[219 Md.App. 446] At the March 5, 2013 review hearing, the State's Attorney summarized the history of appellant's case, as follows:

Page 445

[Appellant] was initially placed on probation in this case in December 2010 for a charge of theft misdemeanor. He was found in violation and ultimately committed to the Department and placed at Oak Hill House in September of 2011. [Appellant] successfully completed that program in August 2012. When he returned to the community he was reenrolled in school, he was referred for mental health services, which he attends [at] the Health Department. FFT[1] was referred for the family, which they successfully completed.
[Appellant's] last charge was July of 2011. He has no new charges since returning home. He is 18 years of age. He owes no restitution.

Updated documentation of appellant's school and mental health treatment was admitted into evidence. In asking the court to terminate appellant's case unsuccessfully, DJS pointed out that appellant was 18 years old; he had been under the department's supervision for over two years; had successfully completed anger management; and had access to mental health treatment and anger management counseling independent of DJS, through his health insurance. Appellant's attorney agreed with the recommendation to terminate the court's jurisdiction and close out the case.

The Master's findings and recommendations were filed on March 7, 2013. That same day, copies of the Master's Report and Recommendations, Proposed Order for Final Termination, and a Notice of Right to File Exceptions were delivered to the Office of the State's Attorney, DJS, and appellant's attorney in their courthouse mailboxes and sent to appellant's mother by regular U.S. Mail. No exceptions were filed and on March 20, 2013, a judge denied the Master's recommendation and noted: [219 Md.App. 447] " Assignment set hearing. LJS -- make mental health a condition of his supervision." [2]



Appellant argues that the court " summarily denied [the Master's] proposed termination order six days after the rule's deadline." Accordingly, appellant contends, the " order must [ ] be vacated, with instruction to enter as judgment the proposed termination order." The State responds that the court's denial of the proposed termination order was timely because appellant's guardian was served by U.S. Mail, and therefore, had three additional days to file exceptions. The State further argues that, even if the court's action was not timely, entering the Master's proposed termination order as a judgment is not the proper remedy.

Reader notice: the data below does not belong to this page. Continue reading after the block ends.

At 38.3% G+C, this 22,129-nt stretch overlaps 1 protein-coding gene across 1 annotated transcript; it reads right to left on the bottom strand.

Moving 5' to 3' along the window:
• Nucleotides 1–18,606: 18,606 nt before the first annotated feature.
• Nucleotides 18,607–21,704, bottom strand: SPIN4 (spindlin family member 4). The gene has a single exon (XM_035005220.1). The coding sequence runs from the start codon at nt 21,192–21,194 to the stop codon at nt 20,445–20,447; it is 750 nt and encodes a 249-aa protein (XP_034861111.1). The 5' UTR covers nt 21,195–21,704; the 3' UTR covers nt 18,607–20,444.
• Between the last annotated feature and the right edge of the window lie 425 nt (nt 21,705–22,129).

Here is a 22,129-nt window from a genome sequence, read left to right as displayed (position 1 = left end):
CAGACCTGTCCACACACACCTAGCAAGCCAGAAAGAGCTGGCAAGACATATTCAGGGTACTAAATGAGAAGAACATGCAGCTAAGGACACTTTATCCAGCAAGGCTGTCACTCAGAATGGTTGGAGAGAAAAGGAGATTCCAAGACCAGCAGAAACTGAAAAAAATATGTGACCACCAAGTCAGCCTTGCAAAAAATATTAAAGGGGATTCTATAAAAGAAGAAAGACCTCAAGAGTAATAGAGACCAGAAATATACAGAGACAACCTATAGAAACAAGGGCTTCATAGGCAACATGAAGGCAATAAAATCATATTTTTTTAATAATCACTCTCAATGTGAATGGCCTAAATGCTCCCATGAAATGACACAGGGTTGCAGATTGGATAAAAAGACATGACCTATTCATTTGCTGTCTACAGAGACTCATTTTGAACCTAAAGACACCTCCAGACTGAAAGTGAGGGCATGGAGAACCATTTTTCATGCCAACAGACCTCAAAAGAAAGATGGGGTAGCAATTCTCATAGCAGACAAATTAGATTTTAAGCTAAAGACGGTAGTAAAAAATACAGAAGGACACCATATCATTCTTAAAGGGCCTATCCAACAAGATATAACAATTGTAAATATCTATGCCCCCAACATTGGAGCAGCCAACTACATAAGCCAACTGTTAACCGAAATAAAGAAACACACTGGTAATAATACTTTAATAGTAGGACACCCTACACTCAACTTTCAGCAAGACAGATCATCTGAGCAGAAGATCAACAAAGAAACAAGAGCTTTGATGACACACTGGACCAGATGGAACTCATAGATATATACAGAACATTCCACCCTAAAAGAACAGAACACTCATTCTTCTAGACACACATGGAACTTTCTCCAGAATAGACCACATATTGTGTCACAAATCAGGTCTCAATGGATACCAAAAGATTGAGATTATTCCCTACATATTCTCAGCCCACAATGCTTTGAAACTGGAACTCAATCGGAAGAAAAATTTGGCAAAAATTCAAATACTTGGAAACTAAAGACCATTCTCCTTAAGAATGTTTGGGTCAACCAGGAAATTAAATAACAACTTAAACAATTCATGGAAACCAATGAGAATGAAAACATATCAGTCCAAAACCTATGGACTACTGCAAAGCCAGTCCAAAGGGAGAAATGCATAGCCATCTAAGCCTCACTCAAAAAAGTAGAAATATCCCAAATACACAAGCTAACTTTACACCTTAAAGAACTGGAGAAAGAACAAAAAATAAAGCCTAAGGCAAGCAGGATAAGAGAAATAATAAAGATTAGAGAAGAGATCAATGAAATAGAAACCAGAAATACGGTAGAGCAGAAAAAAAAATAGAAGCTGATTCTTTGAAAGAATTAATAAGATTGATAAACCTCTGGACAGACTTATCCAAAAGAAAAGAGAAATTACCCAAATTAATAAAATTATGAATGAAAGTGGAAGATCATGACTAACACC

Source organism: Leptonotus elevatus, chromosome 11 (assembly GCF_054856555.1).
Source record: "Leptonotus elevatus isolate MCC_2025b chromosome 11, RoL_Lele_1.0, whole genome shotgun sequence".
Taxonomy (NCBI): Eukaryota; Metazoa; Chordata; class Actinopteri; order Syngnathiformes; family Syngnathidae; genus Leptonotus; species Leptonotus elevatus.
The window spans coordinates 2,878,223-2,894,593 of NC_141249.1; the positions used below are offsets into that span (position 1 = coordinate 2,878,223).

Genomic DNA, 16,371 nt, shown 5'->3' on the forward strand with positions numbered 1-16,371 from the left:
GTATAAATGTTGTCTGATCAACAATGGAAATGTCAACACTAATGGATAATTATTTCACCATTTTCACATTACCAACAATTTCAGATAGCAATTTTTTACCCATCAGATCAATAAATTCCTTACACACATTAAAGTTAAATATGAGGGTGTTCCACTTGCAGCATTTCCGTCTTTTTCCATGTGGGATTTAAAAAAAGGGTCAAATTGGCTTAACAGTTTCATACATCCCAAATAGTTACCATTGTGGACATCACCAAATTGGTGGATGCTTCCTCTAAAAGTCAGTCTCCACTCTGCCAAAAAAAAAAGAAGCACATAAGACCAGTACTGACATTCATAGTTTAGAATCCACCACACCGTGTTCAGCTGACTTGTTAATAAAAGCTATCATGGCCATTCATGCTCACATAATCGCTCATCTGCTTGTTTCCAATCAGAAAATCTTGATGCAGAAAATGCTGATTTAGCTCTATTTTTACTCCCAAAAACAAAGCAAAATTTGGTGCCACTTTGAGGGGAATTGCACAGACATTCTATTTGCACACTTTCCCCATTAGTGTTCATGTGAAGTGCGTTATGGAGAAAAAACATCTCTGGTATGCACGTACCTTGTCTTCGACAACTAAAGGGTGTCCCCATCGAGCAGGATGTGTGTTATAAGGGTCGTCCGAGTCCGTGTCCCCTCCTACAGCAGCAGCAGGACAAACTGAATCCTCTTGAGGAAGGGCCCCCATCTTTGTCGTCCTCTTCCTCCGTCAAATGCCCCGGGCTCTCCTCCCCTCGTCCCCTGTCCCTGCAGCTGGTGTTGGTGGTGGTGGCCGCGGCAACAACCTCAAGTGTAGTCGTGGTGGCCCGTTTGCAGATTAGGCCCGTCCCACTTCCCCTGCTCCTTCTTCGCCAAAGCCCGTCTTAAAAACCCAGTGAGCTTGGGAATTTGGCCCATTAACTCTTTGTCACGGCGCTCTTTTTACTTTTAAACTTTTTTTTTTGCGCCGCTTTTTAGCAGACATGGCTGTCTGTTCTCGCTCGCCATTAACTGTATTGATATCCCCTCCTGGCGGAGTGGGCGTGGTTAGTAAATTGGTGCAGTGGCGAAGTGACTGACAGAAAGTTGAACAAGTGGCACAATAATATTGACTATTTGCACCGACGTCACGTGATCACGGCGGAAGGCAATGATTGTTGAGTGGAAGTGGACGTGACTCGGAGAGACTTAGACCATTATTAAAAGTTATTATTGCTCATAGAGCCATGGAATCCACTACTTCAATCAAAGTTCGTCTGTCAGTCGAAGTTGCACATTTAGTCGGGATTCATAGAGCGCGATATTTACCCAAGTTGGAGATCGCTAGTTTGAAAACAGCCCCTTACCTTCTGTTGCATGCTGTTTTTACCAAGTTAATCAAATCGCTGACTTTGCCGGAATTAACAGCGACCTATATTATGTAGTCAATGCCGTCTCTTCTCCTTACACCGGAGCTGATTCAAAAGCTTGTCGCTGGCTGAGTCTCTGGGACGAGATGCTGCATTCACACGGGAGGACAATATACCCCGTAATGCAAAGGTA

We are persuaded that the court's denial of the proposed termination order was timely. Maryland Rule 11-111(c) provides, in pertinent part:

Any party may file exceptions to the master's proposed findings, conclusions, recommendations or proposed orders. Exceptions shall be in writing, filed with the clerk within five days after the master's report is served upon the party, and shall specify those items to which the party excepts, and whether the hearing is to be de novo or on the record.

Maryland Rule 1-203 dictates the rules for computing time and determining filing deadlines and provides, in pertinent part:

Page 446

( a) Computation of Time After an Act, Event, or Default. In computing any period of time prescribed by these rules, by rule or order of court, or by any applicable statute, the day of the act, event, or default after which the designated period of time begins to run is not included. If the period [219 Md.App. 448] of time allowed is more than seven days, intermediate Saturdays, Sundays, and holidays are counted; but if the period of time allowed is seven days or less, intermediate Saturdays, Sundays, and holidays are not counted. The last day of the period so computed is included unless:
(1) it is a Saturday, Sunday, or holiday, in which event the period runs until the end of the next day that is not a Saturday, Sunday, or holiday; or